The first, $ j=\sqrt{-1}$, is the basis for complex numbers.1.1 As a result, complex numbers will be the first topic we cover in this book (but only to the extent needed to understand the DFT).

The second, $ e = 2.718\ldots\,$, is a (transcendental) real number defined by the above limit. We will derive $ e$ and talk about why it comes up in Chapter 3.

Note that not only do we have complex numbers to contend with, but we have them appearing in exponents, as in

$\displaystyle s_k(n) \isdef e^{j{2\pi n k/N}}.

We will systematically develop what we mean by imaginary exponents in order that such mathematical expressions are well defined.

With $ e$, $ j$, and imaginary exponents understood, we can go on to prove Euler's Identity:

$\displaystyle e^{j\theta} = \cos(\theta) + j\sin(\theta)

Euler's Identity is the key to understanding the meaning of expressions like

$\displaystyle s_k(t_n) \isdef e^{j\omega_k t_n}= \cos(\omega_k t_n) + j\sin(\omega_k t_n).

We'll see that such an expression defines a sampled complex sinusoid, and we'll talk about sinusoids in some detail, particularly from an audio perspective.

Finally, we need to understand what the summation over $ n$ is doing in the definition of the DFT. We'll learn that it should be seen as the computation of the inner product of the signals $ x$ and $ s_k$ defined above, so that we may write the DFT, using inner-product notation, as

$\displaystyle X(k) \isdef \left<x,s_k\right>

where $ s_k(n) \isdef e^{j{2\pi n k/N}}$ is the sampled complex sinusoid at (normalized) radian frequency $ \omega_k T=2\pi k/N$, and the inner product operation $ \left<\,\cdot\,,\,\cdot\,\right>$ is defined by

$\displaystyle \left<x,y\right> \isdef \sum_{n=0}^{N-1}x(n) \overline{y(n)}.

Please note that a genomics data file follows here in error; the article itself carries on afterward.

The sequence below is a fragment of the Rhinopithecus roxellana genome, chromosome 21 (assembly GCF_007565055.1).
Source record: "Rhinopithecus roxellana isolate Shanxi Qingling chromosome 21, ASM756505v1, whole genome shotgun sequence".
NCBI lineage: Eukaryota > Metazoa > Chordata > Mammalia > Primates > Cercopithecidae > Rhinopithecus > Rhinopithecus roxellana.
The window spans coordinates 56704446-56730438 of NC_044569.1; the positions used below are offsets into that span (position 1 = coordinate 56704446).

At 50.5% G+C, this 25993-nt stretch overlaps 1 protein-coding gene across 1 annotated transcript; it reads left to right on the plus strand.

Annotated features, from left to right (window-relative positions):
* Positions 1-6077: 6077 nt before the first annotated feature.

We will show that the inner product of $ x$ with the $ k$th ``basis sinusoid'' $ s_k$ is a measure of ``how much'' of $ s_k$ is present in $ x$ and at ``what phase'' (since it is a complex number).

After the foregoing, the inverse DFT can be understood as the sum of projections of $ x$ onto $ \{s_k\}_{k=0}^{N-1}$; i.e., we'll show

$\displaystyle x(n) = \sum_{k=0}^{N-1}\tilde{X}_k s_k(n), \qquad n=0,1,2,\ldots,N-1


$\displaystyle \tilde{X}_k \isdef \frac{X(k)}{N}

is the coefficient of projection of $ x$ onto $ s_k$. Using the notation $ x\isdef x(\cdot)$ to mean the whole signal $ x(n)$ for all $ n\in [0,N-1]$, the IDFT can be written more simply as

$\displaystyle x = \sum_k \tilde{X}_k s_k.

Note that both the basis sinusoids $ s_k$ and their coefficients of projection $ \tilde{X}_k$ are complex valued in general.

Having completely understood the DFT and its inverse mathematically, we go on to proving various Fourier Theorems, such as the ``shift theorem,'' the ``convolution theorem,'' and ``Parseval's theorem.'' The Fourier theorems provide a basic thinking vocabulary for working with signals in the time and frequency domains. They can be used to answer questions such as

``What happens in the frequency domain if I do [operation x] in the time domain?''
Usually a frequency-domain understanding comes closest to a perceptual understanding of audio processing.

Finally, we will study a variety of practical spectrum analysis examples, using primarily the matlab programming language [67] to analyze and display signals and their spectra.

DFT Math Outline

In summary, understanding the DFT takes us through the following topics:

We will additionally discuss various practical aspects of working with signals and spectra.

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Complex Numbers